The court documents also revealed a second juror exchanged messages on Facebook about the jury selection process. In one exchange, a friend encouraged him to " 'get on the jury,' and 'send' Tsarnaev 'to jail where he will be taken care of.' "

Gertner is incredulous that O'Toole did not replace the jurors – especially in a case involving the death penalty — when their social media postings were discovered.

"This was a singularly extraordinary thing to have happened in any case, but especially a death penalty case. When you have a juror who lied in answer to a question, in my view, that would have been enough to tip any verdict, at any time," the professor said.

But federal prosecutors rejected the argument that the postings rendered the jurors incapable of making unbiased decisions. O'Toole declined to disqualify them before the jury was impaneled and described the defense allegations that the jurors were biased as "speculative."

Daniel Medwed, WGBH legal expert and Northeastern University law professor, said the appeals court may be open to O'Toole's argument: "The question here is whether or not one juror's posting of information about the bombing on social media somehow infected the trial and potentially deprived Tsarnaev of his right to a fair trial. Unless we have stronger evidence than just the mere fact that he posted on social media, I'm not sure this claim rises to the level of reversible error."

Dzhokhar Tsarnaev's trial began on March 4, 2015, with Judith Clarke, the chief defense counsel, admitting that in a scheme with his older brother Tamerlan, her client set off one of the bombs near the Boston Marathon finish line two years earlier. For the defense, what was mainly at stake was the penalty. The defendant was charged with 30 counts, of which 17 were punishable by death.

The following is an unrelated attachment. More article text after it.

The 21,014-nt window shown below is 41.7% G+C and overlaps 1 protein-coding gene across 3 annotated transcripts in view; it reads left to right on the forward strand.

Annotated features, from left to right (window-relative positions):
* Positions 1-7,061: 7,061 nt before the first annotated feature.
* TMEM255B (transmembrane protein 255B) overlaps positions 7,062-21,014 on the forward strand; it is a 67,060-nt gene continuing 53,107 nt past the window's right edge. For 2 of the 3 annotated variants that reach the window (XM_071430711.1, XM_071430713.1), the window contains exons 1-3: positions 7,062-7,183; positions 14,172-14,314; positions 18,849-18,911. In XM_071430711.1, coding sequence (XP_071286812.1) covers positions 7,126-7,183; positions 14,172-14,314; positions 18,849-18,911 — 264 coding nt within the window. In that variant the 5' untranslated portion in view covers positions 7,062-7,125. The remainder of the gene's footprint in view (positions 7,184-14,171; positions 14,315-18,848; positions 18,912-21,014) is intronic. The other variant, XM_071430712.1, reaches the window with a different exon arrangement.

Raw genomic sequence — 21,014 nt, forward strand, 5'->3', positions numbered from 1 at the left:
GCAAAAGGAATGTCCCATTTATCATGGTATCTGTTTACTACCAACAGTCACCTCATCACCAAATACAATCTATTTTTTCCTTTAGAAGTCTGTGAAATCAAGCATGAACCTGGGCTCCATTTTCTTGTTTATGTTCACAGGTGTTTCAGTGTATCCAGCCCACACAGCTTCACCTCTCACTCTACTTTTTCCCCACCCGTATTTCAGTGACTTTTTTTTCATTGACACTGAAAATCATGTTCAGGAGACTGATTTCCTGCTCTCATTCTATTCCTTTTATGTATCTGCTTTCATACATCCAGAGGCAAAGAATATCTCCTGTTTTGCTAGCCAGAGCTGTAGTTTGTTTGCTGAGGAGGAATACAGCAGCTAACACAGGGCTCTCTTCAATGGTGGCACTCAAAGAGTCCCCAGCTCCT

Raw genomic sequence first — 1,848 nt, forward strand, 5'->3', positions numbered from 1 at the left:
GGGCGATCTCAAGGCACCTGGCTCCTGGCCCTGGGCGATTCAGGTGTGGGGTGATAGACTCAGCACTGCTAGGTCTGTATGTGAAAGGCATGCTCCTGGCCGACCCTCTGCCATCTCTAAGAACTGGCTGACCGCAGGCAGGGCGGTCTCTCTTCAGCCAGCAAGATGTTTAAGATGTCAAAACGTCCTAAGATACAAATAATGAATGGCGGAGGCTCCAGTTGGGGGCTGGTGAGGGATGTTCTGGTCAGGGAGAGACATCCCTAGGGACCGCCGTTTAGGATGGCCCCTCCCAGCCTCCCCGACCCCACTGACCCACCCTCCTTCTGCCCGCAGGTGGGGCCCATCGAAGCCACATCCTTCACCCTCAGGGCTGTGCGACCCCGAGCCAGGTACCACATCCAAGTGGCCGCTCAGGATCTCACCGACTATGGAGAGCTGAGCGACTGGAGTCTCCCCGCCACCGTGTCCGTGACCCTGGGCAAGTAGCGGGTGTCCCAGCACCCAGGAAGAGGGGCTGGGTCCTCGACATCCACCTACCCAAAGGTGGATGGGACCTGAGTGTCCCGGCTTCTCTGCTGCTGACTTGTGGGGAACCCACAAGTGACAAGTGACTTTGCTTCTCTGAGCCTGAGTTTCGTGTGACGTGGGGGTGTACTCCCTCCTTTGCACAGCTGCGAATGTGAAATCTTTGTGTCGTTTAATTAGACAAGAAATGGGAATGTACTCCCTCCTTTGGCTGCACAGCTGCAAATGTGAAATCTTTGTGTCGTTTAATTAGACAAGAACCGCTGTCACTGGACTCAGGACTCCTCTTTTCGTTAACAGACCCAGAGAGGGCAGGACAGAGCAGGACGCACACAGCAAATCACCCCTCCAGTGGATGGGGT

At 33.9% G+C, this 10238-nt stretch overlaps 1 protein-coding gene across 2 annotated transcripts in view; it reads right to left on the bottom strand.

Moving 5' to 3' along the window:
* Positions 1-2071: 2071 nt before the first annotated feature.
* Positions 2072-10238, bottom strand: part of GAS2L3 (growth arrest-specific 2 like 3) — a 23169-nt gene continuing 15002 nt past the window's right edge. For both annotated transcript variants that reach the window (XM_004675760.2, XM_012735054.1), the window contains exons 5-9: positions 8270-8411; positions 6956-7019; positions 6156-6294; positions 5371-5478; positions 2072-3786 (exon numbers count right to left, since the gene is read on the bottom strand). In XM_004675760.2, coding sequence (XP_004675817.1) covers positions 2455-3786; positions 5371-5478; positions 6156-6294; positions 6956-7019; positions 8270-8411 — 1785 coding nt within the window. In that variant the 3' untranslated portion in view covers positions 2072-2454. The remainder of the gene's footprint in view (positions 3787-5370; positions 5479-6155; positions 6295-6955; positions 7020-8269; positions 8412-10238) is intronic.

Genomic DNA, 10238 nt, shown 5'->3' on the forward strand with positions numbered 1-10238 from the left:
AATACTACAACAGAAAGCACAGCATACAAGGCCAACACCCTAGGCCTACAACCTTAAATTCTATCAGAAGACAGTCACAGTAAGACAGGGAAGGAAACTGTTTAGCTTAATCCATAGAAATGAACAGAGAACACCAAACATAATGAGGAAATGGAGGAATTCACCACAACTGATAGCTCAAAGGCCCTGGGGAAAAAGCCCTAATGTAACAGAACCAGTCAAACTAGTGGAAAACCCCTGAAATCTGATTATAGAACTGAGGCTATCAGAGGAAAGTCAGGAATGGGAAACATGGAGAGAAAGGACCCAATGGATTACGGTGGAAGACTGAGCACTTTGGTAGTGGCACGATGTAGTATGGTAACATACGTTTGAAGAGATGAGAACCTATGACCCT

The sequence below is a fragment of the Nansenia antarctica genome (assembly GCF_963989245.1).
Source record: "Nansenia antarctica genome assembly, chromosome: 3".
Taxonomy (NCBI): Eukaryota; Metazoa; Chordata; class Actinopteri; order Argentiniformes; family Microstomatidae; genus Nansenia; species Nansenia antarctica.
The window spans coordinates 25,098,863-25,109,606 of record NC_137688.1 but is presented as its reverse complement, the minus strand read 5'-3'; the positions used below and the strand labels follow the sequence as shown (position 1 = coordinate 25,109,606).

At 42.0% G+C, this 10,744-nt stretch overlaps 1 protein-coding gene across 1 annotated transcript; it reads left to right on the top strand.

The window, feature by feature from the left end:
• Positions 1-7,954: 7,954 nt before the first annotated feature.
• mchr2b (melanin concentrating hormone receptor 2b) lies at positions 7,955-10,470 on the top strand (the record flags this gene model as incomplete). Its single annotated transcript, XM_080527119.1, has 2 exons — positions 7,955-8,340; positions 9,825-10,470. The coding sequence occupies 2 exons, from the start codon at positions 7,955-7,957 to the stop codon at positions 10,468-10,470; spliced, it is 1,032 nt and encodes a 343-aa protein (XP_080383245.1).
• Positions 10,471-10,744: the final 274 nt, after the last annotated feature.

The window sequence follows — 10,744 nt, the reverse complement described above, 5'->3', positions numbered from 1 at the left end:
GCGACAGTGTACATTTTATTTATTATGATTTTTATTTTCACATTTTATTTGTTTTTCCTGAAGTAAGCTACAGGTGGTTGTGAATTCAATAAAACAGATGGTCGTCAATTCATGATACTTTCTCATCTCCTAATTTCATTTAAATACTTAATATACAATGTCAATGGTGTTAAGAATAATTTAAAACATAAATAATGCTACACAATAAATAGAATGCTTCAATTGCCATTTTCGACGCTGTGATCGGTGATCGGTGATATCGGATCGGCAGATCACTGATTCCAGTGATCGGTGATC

The bombings took the lives of 8-year-old Martin Richard from the Dorchester neighborhood of Boston, 23-year-old Lingzi Lu, a Boston University graduate student from China, and 29-year-old Krystle Campbell from Arlington, Mass. A few days later, Massachusetts Institute of Technology Police Officer Sean Collier was fatally shot by the Tsarnaevs as he sat in his cruiser on the university campus.

The defense at the time of the trial tried to introduce what they called mitigating evidence to show that Tsarnaev was under the control of his older brother, Tamerlan, who was killed in a shootout in Watertown with police four days after the marathon. Recently unsealed documents seem to confirm that Tamerlan took part in a grisly triple homicide in Waltham approximately 18 months before the bombing. Tsarnaev's legal team will tell the three-judge appellate panel that if O'Toole had allowed these documents into the court record, it would have shown that the defendant was under the influence of his murderous brother.

But Medwed doubts that this argument will persuade the judges to order a new trial.

"The fact that Tamerlan may have been particularly violent doesn't necessarily point to the dynamics of his relationship with his younger brother, Dzhokhar," the legal expert said.

On a windy day in May 2015, then-U.S. Attorney Carmen Ortiz, addressed reporters outside of the Boston federal courthouse shortly after the jury recommended Tsarnaev be put to death.

"The trial of this case has shown the world what a fair and impartial jury trial is like," Ortiz said.

But Tsarnaev's legal team this week will argue before the U.S. Court of Appeals that their client received neither a fair nor impartial trial and sentencing. On Thursday the appellate court will consider their argument and three principal questions:

  • Did Judge O'Toole act properly?
  • Did the nondisclosure of social media postings relevant to voir dire compromise jury selection?
  • Was the death penalty decision influenced by juror bias?
  • The court is not expected to rule right away.

    Copyright 2020 GBH. To see more, visit .

    Since joining WGBH in the spring of 2010, Phillip Martin has reported on human trafficking in southern New England, carbon offset schemes, police training and race, the Occupy movement and the fishing industry in New England, among other topics.